We have all been there. During trial a witness testifies inconsistently with her prior testimony. So you dutifully pull out the transcript to impeach her. Here is a method I have found that works to limit the witness’ ability to wiggle out of prior testimony.
(Discoverability of Conversations During Deposition Breaks)
Let’s pretend that your client needs a restroom break during a deposition and there is no question pending (thus, not triggering an In Re Stratosphere Corporation, 182 F.R.D. 614 (D. Nev. 1998) problem). You and your client requested a break. Before going back into the deposition, you remind your client about the training you gave him to answer only the question asked and not to volunteer information. You also tell him to beware if opposing counsel asks questions about that smoking gun document that he pay special attention to the second paragraph. Under a recent Nevada decision, no privilege would attach to that conversation, meaning your client could and would be forced to divulge the contents of that conversation if the examining attorney is aware of the decision. Continue reading Ask for a Break in a Deposition in Nevada and You Waive the Attorney-Client Privilege
For large, complex arbitration, some parties negotiate for and require three arbitrators to hear their dispute. The problem with this approach, according to the American Arbitration Association (the “AAA”), is that three-arbitrator panels cost the parties on average5 times as much as a single arbitrator case. The AAA suggests there may be a more cost efficient way to deliver the same services, as 60% of business disputes filed with the organization resolve before the actual arbitration hearing. So why not limit the workload of the three arbitrators prior to the arbitration hearing?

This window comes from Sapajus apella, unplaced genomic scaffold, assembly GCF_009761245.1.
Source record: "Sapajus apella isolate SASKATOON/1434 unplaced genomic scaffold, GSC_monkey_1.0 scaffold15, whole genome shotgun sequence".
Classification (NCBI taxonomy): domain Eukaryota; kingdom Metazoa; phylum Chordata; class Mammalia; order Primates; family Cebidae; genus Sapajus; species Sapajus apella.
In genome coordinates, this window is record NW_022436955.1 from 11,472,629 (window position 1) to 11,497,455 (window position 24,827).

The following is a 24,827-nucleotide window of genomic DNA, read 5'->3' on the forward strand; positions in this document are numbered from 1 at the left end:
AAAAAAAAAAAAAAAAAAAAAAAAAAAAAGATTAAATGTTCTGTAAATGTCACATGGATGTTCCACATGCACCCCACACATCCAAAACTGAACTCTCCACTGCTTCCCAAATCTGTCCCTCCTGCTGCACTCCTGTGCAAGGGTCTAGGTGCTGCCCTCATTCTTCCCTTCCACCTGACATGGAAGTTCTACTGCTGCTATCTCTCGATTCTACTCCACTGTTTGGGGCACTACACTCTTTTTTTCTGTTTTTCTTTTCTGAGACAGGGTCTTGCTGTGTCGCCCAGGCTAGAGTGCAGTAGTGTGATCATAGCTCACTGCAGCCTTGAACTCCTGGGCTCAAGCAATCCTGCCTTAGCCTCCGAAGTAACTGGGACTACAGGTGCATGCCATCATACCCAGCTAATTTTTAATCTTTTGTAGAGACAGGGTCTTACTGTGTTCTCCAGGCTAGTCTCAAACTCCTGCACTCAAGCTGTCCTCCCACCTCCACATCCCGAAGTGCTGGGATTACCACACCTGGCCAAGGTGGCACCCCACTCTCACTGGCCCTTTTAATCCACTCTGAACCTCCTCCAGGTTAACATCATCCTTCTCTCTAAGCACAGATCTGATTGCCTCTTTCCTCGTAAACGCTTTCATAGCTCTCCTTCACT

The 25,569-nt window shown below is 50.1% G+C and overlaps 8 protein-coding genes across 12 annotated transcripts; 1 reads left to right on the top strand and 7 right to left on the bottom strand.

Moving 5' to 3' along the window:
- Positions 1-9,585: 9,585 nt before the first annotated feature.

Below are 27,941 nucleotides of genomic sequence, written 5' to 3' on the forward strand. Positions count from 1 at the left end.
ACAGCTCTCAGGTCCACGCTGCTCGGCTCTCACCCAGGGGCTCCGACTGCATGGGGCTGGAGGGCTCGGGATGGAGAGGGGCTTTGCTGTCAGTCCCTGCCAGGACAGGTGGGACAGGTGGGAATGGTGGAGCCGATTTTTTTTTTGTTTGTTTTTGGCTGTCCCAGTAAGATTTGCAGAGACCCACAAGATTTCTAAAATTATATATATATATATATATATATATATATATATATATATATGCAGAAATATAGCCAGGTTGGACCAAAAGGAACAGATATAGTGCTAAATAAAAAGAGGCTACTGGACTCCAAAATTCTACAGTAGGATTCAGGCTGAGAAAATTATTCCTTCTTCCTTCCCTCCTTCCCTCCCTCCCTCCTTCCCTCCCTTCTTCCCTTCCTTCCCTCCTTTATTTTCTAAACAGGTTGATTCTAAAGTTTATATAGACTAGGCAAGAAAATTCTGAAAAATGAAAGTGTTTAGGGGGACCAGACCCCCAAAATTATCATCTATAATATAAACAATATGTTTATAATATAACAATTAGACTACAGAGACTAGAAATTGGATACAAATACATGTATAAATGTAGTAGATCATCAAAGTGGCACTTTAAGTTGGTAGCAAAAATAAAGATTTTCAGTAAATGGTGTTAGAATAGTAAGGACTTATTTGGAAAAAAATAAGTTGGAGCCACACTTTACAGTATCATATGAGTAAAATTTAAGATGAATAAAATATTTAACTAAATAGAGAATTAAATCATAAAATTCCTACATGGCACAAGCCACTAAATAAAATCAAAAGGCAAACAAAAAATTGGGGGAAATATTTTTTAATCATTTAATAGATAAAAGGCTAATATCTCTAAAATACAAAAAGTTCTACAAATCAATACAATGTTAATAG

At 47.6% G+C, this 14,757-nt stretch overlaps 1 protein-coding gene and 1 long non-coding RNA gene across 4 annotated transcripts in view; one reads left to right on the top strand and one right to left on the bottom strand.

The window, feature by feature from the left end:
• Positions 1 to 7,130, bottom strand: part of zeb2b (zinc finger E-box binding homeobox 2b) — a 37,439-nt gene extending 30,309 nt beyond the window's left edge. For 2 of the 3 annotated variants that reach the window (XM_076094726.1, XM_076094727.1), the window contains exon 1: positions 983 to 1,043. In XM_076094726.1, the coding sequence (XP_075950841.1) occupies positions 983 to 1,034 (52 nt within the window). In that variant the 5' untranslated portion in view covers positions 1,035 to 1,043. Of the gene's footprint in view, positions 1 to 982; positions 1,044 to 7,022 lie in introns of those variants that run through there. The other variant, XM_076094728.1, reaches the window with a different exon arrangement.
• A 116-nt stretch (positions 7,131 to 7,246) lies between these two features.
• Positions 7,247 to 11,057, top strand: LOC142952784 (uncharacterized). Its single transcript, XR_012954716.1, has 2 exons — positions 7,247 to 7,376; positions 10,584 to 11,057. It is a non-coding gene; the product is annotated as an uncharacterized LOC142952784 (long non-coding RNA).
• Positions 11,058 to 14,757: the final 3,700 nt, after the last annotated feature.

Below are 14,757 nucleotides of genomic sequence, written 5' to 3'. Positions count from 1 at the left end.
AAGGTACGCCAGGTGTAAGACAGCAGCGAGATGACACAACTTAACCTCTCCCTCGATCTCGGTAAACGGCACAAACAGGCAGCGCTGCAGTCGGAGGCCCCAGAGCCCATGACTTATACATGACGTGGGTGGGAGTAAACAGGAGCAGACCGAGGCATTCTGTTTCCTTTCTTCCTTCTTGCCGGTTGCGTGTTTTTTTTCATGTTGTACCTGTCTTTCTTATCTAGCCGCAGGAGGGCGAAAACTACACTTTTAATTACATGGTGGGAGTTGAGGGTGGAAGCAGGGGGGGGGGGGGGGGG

The AAA’s solution to this frequent complaint about arbitration being too costly is found in the new Streamlined Three-Arbitrator Panel Option, which allows all pre-hearing matters to be heard by a single arbitrator, with only the final arbitration being heard by the entire panel. According to the AAA:
The Streamlined Three-Arbitrator Panel Option allows parties to . . . utilizing a single arbitrator to manage the early stages of the case, decide issues related to the exchange of information and resolve other procedural matters without incurring the costs associated with the entire panel . . . By maximizing the use of a single arbitrator, the parties will be able to capitalize on the cost savings provided by a single arbitrator while still preserving their right to have the case ultimately decided by a panel of three arbitrators.
Parties do not have to agree to the streamlined panel method and may have 3 arbitrators hear and decide every matter. Further, they may at any time withdraw their consent to participate in the streamlined option and will thereafter have all matters heard by a full panel. This rule change should be applauded by the ADR community as a money-saving method that still gives the litigants the ability to control their arbitration experience through contract.
An opinion recently issued by the 9th Circuit illustrates the power of a well-crafted arbitration agreement to control one’s litigation needs. The case is Mohamed v. Uber Technologies, Inc. It stands for the propositions that: 1) an arbitration agreement may delegate the question of arbitrability to an arbitrator despite federal policy that courts should decide arbitrability; and 2) an arbitration agreement containing a clear-opt out provision is neither adhesive nor unconscionable.